|Reviews of The Cooking of the Eastern Mediterranean|
|This Book was reviewed
by: Publisher's Weekly; Library Journal;
Richard Flaste - The New York Times Book Review; and the Readers Catalog.
From Publisher's Weekly:
Food fads may come and go, but meanwhile Wolfert ( Couscous and Other Good Food From Morocco ) runs off to some little-documented area of the world and puts it on the (American) culinary map. One of the first food writers to recognize the importance of Mediterranean cuisines, she turns now to the Eastern Mediterranean. Encompassing portions of the Balkans, Turkey, Syria and Greece, the diet of the region depends on grains, legumes, vegetables and nuts, while avoiding meat or using it in small portions. True, this style of cooking is ideal for Americans obsessed with the Food Pyramid dietary guidelines, but Wolfert does not belabor the point. Not only does she offer wholesome recipes easily adaptable to American homes, but she also includes some of the more unusual preparations. A Macedonian nettle and cheese pie is so delicious, she claims, that Wolfert began growing the prickly greens herself. The traditional meaty kibbeh, usually a lump of ground lamb, she reinterprets as a pumpkin kibbeh, stuffed with spinach, chick peas and walnuts. Voices from native cooks, visited over a span of five years, add color, humor and realism to the melting pots of Macedonia, Turkey, the Levant and the Republic of Georgia. Wolfert is careful to add acknowledgements and extra tidbits of advice to help preparations go smoothly. Moreover, the general tone of the book is cheerful and encouraging. No matter how stinging the nettles, one is tempted to grab them firmly, rub them with kosher salt to remove the stings and blanch them for a pie. (June)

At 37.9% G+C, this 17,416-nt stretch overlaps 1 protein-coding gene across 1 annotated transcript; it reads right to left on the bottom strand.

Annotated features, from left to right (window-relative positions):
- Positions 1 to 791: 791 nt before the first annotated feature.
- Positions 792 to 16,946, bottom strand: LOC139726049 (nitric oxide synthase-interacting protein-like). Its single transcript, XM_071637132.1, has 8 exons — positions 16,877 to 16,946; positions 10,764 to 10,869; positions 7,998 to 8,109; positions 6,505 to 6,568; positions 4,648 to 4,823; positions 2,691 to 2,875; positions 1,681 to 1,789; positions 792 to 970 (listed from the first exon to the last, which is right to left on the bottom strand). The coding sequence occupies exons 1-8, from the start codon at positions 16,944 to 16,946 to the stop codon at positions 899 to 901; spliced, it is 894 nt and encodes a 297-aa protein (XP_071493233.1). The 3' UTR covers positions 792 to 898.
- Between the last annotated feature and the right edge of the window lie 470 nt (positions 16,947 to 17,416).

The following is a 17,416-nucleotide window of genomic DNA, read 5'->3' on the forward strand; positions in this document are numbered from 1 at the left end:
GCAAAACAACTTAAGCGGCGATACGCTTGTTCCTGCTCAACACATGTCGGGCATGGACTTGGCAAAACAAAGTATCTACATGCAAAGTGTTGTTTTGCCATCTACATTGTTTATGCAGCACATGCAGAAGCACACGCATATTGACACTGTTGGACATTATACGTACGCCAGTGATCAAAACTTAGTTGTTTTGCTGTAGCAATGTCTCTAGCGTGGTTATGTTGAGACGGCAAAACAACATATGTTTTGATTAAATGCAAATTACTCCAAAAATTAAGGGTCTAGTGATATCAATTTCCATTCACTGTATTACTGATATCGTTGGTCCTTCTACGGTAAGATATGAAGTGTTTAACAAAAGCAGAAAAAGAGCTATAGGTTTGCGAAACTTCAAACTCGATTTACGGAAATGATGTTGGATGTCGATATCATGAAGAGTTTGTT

From Library Journal:
Wolfert is widely recognized as an authority on Mediterranean cuisines; her Couscous and Other Good Food from Morocco (1973) is a classic, and her more recent Paula Wolfert's World of Food (10/15/88) offers a cook's tour of the region. Here, however, she focuses on four lesser-known areas: Macedonia and northern Greece, Turkey, the Republic of Georgia, and the countries of the Levant, particularly Syria. Wolfert spent five years traveling throughout these diverse regions to write this book, visiting dozens of home cooks in their kitchens and tracking down obscure recipes and culinary traditions. As always, the book is impressively researched and beautifully written. The recipes are intriguing and painstakingly detailed, among them Macedonian Nettle and Cheese Pie, Three Caucasian Soups, and Gaziantep-Style Chopped Salad. Several recent titles have touched upon some of these areas, but Wolfert's is unique. An essential purchase. [BOMC HomeStyle main selection.]
From Richard Flaste - The New York Times Book Review:
Bulgur, pine nuts, eggplant and lentils show up throughout the book, frequently combined in dazzling ways, as in the hot bulgur and lentil pilaf with caramelized onions meant to be served with a glass of cold yogurt. To her immense credit, Ms. Wolfert, who has written so well about the food of Morocco and southwestern France, has taken cuisines and dishes that, in the Western kitchen at least, would ordinarily seem remote and unapproachable and presented them so amiably that her book becomes vastly more than the mere curiosity it might otherwise have been.
From The Reader's Catalog:
"Wolfert...is blessed with a passion for food, an unerring eye
and palate and an enviable ability to transport her reader to the ends
of the earth"
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